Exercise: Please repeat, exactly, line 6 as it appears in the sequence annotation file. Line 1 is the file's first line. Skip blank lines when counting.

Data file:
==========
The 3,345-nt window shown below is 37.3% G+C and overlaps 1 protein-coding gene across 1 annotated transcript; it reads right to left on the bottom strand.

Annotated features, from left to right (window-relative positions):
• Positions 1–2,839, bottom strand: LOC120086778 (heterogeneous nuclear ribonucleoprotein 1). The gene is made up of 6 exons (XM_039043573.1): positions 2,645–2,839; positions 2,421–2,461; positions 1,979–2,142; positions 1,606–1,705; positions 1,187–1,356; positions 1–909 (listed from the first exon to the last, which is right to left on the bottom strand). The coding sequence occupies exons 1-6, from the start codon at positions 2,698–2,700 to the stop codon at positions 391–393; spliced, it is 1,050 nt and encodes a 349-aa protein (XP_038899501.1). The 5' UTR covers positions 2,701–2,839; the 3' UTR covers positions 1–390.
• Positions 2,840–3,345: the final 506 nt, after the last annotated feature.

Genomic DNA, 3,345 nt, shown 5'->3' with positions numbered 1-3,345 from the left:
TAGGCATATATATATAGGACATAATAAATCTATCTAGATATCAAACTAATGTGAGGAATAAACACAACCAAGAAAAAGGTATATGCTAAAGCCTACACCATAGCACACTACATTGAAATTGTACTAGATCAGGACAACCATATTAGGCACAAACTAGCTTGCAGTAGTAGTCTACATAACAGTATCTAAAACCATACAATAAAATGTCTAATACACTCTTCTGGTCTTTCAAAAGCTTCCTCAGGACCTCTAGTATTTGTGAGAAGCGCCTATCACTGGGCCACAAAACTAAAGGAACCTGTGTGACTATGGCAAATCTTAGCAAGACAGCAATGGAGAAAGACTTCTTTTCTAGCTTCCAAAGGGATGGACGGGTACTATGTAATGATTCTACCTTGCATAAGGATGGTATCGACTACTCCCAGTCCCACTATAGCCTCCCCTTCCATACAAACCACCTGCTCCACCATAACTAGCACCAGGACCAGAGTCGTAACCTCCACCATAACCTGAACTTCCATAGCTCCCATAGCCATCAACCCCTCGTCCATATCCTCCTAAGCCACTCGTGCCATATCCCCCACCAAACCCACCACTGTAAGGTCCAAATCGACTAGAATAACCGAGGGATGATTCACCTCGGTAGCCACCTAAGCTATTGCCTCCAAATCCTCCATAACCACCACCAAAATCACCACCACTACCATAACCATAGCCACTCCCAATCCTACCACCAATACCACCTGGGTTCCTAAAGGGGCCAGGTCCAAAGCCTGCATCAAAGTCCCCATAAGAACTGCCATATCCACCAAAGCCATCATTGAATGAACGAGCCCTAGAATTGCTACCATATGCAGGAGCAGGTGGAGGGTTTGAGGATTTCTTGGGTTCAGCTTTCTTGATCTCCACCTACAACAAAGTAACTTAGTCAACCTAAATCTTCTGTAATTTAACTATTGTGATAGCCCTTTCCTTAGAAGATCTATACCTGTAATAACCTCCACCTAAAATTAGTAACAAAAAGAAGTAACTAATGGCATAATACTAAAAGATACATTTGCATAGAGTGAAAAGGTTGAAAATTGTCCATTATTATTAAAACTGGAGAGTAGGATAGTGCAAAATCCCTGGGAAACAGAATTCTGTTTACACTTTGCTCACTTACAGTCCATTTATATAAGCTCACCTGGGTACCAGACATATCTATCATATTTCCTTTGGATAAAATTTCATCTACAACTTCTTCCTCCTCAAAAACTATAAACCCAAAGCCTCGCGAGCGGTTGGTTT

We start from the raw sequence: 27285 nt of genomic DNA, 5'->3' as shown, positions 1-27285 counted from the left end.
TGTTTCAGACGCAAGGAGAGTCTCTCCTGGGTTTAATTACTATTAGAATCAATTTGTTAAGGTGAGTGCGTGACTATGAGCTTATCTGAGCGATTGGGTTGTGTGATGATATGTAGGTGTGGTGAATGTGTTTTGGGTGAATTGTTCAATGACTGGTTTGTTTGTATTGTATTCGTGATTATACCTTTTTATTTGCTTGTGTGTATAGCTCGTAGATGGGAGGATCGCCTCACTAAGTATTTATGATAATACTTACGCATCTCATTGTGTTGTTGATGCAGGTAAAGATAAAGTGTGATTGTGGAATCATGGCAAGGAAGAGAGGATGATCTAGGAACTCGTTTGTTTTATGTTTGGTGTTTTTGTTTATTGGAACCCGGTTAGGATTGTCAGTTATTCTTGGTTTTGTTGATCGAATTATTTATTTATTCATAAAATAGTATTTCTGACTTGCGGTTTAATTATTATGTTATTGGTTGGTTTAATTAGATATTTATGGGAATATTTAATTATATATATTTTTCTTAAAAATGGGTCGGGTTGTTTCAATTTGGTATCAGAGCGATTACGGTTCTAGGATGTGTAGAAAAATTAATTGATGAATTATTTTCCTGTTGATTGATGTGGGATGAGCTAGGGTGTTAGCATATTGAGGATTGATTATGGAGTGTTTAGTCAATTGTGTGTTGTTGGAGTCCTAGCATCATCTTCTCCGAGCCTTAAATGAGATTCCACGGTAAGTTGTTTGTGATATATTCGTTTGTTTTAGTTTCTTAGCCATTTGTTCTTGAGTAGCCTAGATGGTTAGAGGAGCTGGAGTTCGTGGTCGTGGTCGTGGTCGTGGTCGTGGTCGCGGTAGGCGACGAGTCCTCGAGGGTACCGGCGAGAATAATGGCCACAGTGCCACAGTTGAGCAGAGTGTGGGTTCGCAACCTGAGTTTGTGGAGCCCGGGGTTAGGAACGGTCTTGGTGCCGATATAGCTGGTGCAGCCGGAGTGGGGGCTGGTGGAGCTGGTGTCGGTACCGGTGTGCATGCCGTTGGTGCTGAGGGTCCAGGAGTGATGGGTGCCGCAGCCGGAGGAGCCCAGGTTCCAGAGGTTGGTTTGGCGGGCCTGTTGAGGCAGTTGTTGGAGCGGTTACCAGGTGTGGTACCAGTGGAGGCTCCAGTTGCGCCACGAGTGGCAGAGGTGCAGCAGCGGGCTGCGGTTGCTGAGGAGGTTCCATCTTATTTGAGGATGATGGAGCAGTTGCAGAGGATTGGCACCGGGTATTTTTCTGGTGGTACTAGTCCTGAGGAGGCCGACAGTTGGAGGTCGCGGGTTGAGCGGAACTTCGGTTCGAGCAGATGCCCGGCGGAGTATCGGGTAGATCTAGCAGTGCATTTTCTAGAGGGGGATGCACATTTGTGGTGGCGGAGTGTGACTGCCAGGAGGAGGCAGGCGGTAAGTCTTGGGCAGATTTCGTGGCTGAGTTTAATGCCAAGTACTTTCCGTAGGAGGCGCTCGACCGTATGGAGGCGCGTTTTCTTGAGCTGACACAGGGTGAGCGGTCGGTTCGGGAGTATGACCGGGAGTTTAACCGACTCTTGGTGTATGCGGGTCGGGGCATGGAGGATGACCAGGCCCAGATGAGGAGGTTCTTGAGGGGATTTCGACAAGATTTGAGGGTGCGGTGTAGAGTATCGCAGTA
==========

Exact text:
TAGGCATATATATATAGGACATAATAAATCTATCTAGATATCAAACTAATGTGAGGAATAAACACAACCAAGAAAAAGGTATATGCTAAAGCCTACACCATAGCACACTACATTGAAATTGTACTAGATCAGGACAACCATATTAGGCACAAACTAGCTTGCAGTAGTAGTCTACATAACAGTATCTAAAACCATACAATAAAATGTCTAATACACTCTTCTGGTCTTTCAAAAGCTTCCTCAGGACCTCTAGTATTTGTGAGAAGCGCCTATCACTGGGCCACAAAACTAAAGGAACCTGTGTGACTATGGCAAATCTTAGCAAGACAGCAATGGAGAAAGACTTCTTTTCTAGCTTCCAAAGGGATGGACGGGTACTATGTAATGATTCTACCTTGCATAAGGATGGTATCGACTACTCCCAGTCCCACTATAGCCTCCCCTTCCATACAAACCACCTGCTCCACCATAACTAGCACCAGGACCAGAGTCGTAACCTCCACCATAACCTGAACTTCCATAGCTCCCATAGCCATCAACCCCTCGTCCATATCCTCCTAAGCCACTCGTGCCATATCCCCCACCAAACCCACCACTGTAAGGTCCAAATCGACTAGAATAACCGAGGGATGATTCACCTCGGTAGCCACCTAAGCTATTGCCTCCAAATCCTCCATAACCACCACCAAAATCACCACCACTACCATAACCATAGCCACTCCCAATCCTACCACCAATACCACCTGGGTTCCTAAAGGGGCCAGGTCCAAAGCCTGCATCAAAGTCCCCATAAGAACTGCCATATCCACCAAAGCCATCATTGAATGAACGAGCCCTAGAATTGCTACCATATGCAGGAGCAGGTGGAGGGTTTGAGGATTTCTTGGGTTCAGCTTTCTTGATCTCCACCTACAACAAAGTAACTTAGTCAACCTAAATCTTCTGTAATTTAACTATTGTGATAGCCCTTTCCTTAGAAGATCTATACCTGTAATAACCTCCACCTAAAATTAGTAACAAAAAGAAGTAACTAATGGCATAATACTAAAAGATACATTTGCATAGAGTGAAAAGGTTGAAAATTGTCCATTATTATTAAAACTGGAGAGTAGGATAGTGCAAAATCCCTGGGAAACAGAATTCTGTTTACACTTTGCTCACTTACAGTCCATTTATATAAGCTCACCTGGGTACCAGACATATCTATCATATTTCCTTTGGATAAAATTTCATCTACAACTTCTTCCTCCTCAAAAACTATAAACCCAAAGCCTCGCGAGCGGTTGGTTT